In representative embodiments, the invention provides an isolated HaHB11 polypeptide comprising, consisting essentially of, or consisting of an amino acid sequence selected from the group consisting of: (a) the amino acid sequence of SEQ ID NO:10; (b) an amino acid sequence having at least about 96%, 97%, 98%, 99% or more amino acid sequence identity or similarity with the amino acid sequence of SEQ ID NO:10, optionally wherein the HaHB11 polypeptide is biologically active; and (c) a fragment comprising amino acids 15 to 30, or 145 to 160 of SEQ ID NO:10 that is at least about 50, 60, 70, 80, 90, 100, 110, 120, 130, 140, 150, 155, 160, 171, 172, 173 or 174 amino acids of the amino acid sequence of (a) or (b) above, optionally wherein the fragment is biologically active.

In representative embodiments, the invention provides an isolated HaHB11 polypeptide comprising, consisting essentially of, or consisting of an amino acid sequence selected from the group consisting of: (a) the amino acid sequence of SEQ ID NO:11, SEQ ID NO:12; SEQ ID NO:13, SEQ ID NO:14, or SEQ ID NO:15; (b) an amino acid sequence having at least about 96%, 97%, 98%, 99% or more amino acid sequence identity or similarity with the amino acid sequence of SEQ ID NO:11, SEQ ID NO:12; SEQ ID NO:13, SEQ ID NO:14, or SEQ ID NO:15, optionally wherein the HaHB11 polypeptide is biologically active; and (c) a fragment comprising amino acids 140 to 155 of SEQ ID NO:11, amino acids 140 to 155 of SEQ ID NO:12, amino acids 150 to 165 of SEQ ID NO:13, amino acids 80 to 95 of SEQ ID NO:14, amino acids 150 to 165 of SEQ ID NO:14, amino acids 125 to 140 of SEQ ID NO:15, or amino acids 150 to 165 of SEQ ID NO:15 that is at least about at least about 50, 60, 70, 80, 90, 100, 110, 120, 130, 140, 150, 155, 160, 171, 172, 173 or 174 amino acids of the amino acid sequence of (a) or (b) above, optionally wherein the fragment is biologically active.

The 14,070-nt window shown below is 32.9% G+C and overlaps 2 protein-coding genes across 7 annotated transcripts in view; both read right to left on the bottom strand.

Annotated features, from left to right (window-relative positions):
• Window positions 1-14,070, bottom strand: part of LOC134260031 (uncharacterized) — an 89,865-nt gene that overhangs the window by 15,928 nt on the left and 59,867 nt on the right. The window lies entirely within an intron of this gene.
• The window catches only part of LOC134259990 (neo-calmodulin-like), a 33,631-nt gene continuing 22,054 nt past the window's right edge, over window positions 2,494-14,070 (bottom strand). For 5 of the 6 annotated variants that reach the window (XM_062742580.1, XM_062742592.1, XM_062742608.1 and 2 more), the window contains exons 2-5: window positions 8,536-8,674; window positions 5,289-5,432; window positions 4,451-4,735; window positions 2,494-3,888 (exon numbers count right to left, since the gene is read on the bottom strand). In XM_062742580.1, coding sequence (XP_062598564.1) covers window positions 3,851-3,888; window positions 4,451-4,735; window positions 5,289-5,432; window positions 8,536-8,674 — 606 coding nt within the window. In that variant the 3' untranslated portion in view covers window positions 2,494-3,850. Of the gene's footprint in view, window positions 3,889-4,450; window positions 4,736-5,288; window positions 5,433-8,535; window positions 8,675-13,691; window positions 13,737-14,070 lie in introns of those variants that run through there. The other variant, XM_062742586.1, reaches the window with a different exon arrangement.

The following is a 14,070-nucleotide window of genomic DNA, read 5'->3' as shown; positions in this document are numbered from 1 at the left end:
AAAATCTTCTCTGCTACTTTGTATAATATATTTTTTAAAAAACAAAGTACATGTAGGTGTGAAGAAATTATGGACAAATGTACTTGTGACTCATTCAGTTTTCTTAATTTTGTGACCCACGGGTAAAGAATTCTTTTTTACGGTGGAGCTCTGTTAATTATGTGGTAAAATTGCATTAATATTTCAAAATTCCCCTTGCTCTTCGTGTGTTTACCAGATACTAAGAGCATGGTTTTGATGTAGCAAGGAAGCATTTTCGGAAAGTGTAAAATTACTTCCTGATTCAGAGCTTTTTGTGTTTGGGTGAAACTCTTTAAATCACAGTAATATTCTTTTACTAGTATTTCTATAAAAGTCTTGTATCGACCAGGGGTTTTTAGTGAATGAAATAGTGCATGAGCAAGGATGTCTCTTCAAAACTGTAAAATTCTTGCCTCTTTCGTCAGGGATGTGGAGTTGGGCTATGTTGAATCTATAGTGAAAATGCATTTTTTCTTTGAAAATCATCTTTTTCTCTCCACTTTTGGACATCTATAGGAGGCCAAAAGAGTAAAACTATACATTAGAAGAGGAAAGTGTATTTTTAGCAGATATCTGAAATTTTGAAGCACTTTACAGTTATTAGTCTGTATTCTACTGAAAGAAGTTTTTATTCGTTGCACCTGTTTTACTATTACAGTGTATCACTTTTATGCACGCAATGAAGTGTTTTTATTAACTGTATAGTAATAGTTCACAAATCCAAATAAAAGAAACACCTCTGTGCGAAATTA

The invention further provides antibodies and antibody fragments that specifically bind to the HaHB11 polypeptides of the invention.

The term “antibody” or “antibodies” as used herein refers to all types of immunoglobulins, including IgG, IgM, IgA, IgD, and IgE. The antibody can be monoclonal or polyclonal and can be of any species of origin, including for example mouse, rat, rabbit, horse, goat, sheep or human, or can be a chimeric, humanized or human antibody. See, e.g., Walker et al., Molec. Immunol. 26:403-411 (1989). The antibodies can be recombinant monoclonal antibodies produced according to the methods disclosed in U.S. Pat. No. 4,474,893 or 4,816,567. The antibodies can also be chemically constructed according to the method disclosed in U.S. Pat. No. 4,676,980.

Antibody fragments included within the scope of the present invention include, for example, Fab, F(ab′)2, and Fc fragments, and the corresponding fragments obtained from antibodies other than IgG. Such fragments can be produced by known techniques. For example, F(ab′)2 fragments can be produced by pepsin digestion of the antibody molecule, and Fab fragments can be generated by reducing the disulfide bridges of the F(ab′)2 fragments. Alternatively, Fab expression libraries can be constructed to allow rapid and easy identification of monoclonal Fab fragments with the desired specificity (Huse et al., Science 254:1275-1281 (1989)).